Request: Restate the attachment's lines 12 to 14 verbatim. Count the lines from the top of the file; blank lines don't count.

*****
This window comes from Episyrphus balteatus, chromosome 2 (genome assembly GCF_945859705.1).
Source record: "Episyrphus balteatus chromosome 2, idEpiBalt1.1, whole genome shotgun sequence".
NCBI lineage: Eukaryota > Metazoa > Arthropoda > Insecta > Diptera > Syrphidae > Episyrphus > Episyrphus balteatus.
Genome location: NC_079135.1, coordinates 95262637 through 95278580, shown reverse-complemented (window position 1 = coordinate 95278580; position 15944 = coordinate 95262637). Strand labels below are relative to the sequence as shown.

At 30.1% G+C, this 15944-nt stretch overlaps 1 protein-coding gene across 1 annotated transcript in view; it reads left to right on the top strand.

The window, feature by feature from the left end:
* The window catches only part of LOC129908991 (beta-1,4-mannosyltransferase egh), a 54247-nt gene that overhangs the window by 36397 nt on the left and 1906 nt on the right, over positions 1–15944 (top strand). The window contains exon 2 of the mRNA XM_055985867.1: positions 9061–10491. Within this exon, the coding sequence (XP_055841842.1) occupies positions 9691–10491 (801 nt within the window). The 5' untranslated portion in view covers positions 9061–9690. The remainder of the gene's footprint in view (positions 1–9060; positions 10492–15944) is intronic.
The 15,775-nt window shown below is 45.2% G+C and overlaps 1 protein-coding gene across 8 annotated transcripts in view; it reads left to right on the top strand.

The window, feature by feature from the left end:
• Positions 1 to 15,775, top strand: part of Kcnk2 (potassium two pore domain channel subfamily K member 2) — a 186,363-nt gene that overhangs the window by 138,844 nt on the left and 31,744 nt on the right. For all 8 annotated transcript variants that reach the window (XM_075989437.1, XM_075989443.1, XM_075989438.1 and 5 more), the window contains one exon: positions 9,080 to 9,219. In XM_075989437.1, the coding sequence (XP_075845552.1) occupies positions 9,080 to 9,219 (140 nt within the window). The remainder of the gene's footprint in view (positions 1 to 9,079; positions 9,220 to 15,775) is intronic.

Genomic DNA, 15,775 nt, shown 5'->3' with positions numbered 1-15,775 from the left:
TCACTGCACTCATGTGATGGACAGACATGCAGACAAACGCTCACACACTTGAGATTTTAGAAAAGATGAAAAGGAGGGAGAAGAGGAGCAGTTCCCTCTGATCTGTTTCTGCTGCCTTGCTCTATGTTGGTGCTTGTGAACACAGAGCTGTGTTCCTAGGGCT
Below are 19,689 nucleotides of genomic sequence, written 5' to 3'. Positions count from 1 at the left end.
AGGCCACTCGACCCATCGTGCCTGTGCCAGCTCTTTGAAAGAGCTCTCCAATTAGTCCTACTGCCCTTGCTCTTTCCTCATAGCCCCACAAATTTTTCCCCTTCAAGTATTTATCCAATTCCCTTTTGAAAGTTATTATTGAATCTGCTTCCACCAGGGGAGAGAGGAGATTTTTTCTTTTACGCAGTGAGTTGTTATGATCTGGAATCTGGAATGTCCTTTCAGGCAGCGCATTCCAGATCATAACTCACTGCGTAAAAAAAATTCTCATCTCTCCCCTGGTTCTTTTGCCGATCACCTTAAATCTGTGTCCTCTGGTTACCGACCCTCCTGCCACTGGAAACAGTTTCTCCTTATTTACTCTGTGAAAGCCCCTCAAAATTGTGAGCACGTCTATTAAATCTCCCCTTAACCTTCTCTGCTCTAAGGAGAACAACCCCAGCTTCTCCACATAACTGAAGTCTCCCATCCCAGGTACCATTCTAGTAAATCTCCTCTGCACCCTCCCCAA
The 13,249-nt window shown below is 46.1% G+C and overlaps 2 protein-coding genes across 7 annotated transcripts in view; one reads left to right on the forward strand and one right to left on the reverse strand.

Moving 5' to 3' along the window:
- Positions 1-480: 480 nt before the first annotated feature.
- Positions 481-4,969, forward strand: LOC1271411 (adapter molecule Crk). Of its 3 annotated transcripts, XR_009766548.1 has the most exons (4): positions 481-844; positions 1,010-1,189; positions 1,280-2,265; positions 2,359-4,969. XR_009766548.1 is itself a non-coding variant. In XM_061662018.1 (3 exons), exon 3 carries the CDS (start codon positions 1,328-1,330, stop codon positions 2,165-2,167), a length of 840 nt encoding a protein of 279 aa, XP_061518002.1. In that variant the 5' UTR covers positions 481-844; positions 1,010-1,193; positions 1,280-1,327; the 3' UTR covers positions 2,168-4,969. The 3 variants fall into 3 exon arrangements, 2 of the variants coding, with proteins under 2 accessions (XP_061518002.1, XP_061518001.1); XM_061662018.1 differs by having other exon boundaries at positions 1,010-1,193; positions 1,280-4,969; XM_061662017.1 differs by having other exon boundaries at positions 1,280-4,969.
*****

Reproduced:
TCACTGCACTCATGTGATGGACAGACATGCAGACAAACGCTCACACACTTGAGATTTTAGAAAAGATGAAAAGGAGGGAGAAGAGGAGCAGTTCCCTCTGATCTGTTTCTGCTGCCTTGCTCTATGTTGGTGCTTGTGAACACAGAGCTGTGTTCCTAGGGCT
Below are 19,689 nucleotides of genomic sequence, written 5' to 3'. Positions count from 1 at the left end.
AGGCCACTCGACCCATCGTGCCTGTGCCAGCTCTTTGAAAGAGCTCTCCAATTAGTCCTACTGCCCTTGCTCTTTCCTCATAGCCCCACAAATTTTTCCCCTTCAAGTATTTATCCAATTCCCTTTTGAAAGTTATTATTGAATCTGCTTCCACCAGGGGAGAGAGGAGATTTTTTCTTTTACGCAGTGAGTTGTTATGATCTGGAATCTGGAATGTCCTTTCAGGCAGCGCATTCCAGATCATAACTCACTGCGTAAAAAAAATTCTCATCTCTCCCCTGGTTCTTTTGCCGATCACCTTAAATCTGTGTCCTCTGGTTACCGACCCTCCTGCCACTGGAAACAGTTTCTCCTTATTTACTCTGTGAAAGCCCCTCAAAATTGTGAGCACGTCTATTAAATCTCCCCTTAACCTTCTCTGCTCTAAGGAGAACAACCCCAGCTTCTCCACATAACTGAAGTCTCCCATCCCAGGTACCATTCTAGTAAATCTCCTCTGCACCCTCCCCAA